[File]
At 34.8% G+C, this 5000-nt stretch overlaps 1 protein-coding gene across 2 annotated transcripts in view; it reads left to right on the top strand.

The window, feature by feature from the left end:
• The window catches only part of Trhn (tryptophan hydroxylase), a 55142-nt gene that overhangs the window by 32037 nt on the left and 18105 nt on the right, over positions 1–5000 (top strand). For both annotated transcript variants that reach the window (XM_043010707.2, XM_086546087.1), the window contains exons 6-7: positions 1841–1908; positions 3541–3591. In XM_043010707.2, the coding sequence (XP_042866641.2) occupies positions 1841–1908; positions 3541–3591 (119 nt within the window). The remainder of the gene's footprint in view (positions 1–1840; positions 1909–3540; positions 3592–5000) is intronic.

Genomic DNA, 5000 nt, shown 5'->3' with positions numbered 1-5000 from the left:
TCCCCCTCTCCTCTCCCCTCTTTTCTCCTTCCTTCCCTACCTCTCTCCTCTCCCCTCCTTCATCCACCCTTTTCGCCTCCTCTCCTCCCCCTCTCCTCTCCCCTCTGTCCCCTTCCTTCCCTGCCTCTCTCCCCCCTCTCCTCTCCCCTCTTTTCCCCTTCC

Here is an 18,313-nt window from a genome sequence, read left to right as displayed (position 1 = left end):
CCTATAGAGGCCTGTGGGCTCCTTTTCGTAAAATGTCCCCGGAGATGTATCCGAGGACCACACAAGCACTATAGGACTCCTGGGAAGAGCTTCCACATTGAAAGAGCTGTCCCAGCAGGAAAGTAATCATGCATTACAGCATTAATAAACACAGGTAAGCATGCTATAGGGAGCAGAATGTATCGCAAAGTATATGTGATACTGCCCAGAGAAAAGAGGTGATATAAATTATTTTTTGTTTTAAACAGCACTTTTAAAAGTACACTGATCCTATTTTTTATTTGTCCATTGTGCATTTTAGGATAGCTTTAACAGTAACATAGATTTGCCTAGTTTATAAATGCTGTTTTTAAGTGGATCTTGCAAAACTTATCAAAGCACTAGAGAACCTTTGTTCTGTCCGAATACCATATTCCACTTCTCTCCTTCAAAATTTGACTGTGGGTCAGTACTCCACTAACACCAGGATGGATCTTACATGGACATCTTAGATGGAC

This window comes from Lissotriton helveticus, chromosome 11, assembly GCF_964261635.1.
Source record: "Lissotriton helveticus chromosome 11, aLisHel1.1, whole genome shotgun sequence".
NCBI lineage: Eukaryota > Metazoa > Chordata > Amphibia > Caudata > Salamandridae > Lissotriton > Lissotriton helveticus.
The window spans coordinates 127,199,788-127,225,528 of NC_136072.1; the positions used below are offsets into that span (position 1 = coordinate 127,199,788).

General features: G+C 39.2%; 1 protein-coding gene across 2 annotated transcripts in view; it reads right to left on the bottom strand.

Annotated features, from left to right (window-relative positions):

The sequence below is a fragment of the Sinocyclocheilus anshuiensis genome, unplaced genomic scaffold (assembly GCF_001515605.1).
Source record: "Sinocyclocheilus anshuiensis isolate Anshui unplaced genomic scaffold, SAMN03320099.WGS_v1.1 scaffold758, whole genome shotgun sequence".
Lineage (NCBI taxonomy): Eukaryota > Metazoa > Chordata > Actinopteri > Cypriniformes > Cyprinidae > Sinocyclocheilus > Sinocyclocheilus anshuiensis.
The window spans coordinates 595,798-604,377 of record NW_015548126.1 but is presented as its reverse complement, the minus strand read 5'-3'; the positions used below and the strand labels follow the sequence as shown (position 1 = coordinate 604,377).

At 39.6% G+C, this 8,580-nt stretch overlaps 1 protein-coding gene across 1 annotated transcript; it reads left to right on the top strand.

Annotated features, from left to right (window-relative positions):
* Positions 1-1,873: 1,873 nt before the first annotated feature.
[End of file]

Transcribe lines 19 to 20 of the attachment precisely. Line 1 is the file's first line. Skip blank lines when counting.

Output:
Annotated features, from left to right (window-relative positions):
* Positions 1-1,873: 1,873 nt before the first annotated feature.